A day out on the slopes is sure to be a memorable one, so if you're up for it, try renting equipment before you go out and buy all of your own. When you do decide to make a purchase, shop around, checking on used sites such as Craigslist.

This is also a great hobby to try when you are out traveling. Here are some famous places to practice these sports:

  • Verbier, Switzerland
  • Courcheval, France
  • Voss, Norway
  • Vail, USA
  • Whistler, BC, Canada
  • Tremblant, Quebec, Canada

Get inspired by this great winter extreme sports compilation

the-world-s-biggest-list-of-hobbies

Birdwatching or birding

A low cost, nature activity

Birdwatching is just one wonderful way of appreciating the great outdoors. It's very easy to get started with this activity: just head outside and start looking!

Being a birder is all about being mindful and aware of what bird movements look like, the types of sounds they make, and what species you’re likely to find in a given environment. You can find birds anywhere: in your backyard or on your street, but you'd be better off heading to a park. The most interesting places to find birds are away from cities since that's where most species of birds feel safe, and you're more likely to see more variety.

There a number of online resources for bird watching such as:

WhatBird (bird identifier by song, plumage, location, etc.)

Audubon National Society (bird conservation and resources)

Wild Bird Watching (backyard and wild bird watching)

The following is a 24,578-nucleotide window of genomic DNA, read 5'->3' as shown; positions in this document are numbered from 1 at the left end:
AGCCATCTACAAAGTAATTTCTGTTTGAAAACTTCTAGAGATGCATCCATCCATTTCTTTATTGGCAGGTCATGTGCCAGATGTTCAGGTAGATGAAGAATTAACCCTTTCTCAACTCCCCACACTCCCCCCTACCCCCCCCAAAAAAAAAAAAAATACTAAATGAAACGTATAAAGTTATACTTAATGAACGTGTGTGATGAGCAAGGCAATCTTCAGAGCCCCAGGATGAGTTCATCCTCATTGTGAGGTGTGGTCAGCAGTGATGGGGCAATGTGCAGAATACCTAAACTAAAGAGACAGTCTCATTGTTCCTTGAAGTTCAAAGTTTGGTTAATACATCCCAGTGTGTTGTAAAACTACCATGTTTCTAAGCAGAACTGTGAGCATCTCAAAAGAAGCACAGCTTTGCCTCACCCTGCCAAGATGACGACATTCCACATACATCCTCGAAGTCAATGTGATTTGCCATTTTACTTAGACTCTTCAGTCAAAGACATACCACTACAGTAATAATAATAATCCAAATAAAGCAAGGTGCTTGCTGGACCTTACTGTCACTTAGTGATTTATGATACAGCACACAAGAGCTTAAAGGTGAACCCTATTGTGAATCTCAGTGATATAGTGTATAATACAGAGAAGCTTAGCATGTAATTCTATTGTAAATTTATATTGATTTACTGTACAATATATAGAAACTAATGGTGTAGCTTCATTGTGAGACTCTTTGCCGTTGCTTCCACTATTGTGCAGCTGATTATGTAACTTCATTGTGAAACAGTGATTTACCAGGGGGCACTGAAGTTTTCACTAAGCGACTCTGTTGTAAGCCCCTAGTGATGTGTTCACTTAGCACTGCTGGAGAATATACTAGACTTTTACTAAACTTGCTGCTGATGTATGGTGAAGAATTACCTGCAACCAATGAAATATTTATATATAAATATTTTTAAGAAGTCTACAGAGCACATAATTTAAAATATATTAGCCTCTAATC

Other activities you can do while appreciating birds include hiking, building bird houses and bird baths, and drawing. You can participate in the Great Backyard Bird Count that happens annually (wherever you are!) When you're helping one species, though, it's important not to upset another. If you hang a bird house or bird feeder for example, try to get a squirrel-proof feeder, otherwise you'll end up having lots of squirrels scaring away your birds, and the squirrels in your area will get fat and multiply like rabbits! Also, keep in mind that different birds like different homes (and feeders). Hummingbirds build their own (tiny) nests, but you can attract them with a special hummingbird feeder.

Birdwatchers can benefit most from two things: a birdwatching book and binoculars. The first is pretty self-evident: when you start out birdwatching you probably only will recognize a few birds, and likely won’t be able to recognize any bird calls.

Second, while you can do a lot of birdwatching with the naked eye, binoculars will help you identify birds that are far away and appreciate each bird’s unique plumage.

Gardening